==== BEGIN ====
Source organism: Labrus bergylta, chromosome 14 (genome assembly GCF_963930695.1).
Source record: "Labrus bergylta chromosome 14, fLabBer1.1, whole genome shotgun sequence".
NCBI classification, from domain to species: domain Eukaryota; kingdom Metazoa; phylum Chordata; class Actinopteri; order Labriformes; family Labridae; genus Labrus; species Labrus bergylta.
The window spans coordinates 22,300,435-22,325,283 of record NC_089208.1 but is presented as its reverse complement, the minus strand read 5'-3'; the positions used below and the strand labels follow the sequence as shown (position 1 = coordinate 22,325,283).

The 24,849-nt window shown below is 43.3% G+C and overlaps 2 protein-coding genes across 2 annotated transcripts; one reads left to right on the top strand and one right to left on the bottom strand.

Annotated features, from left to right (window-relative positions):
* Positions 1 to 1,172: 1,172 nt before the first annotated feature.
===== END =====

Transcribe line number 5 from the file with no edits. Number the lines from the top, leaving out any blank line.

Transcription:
The 24,849-nt window shown below is 43.3% G+C and overlaps 2 protein-coding genes across 2 annotated transcripts; one reads left to right on the top strand and one right to left on the bottom strand.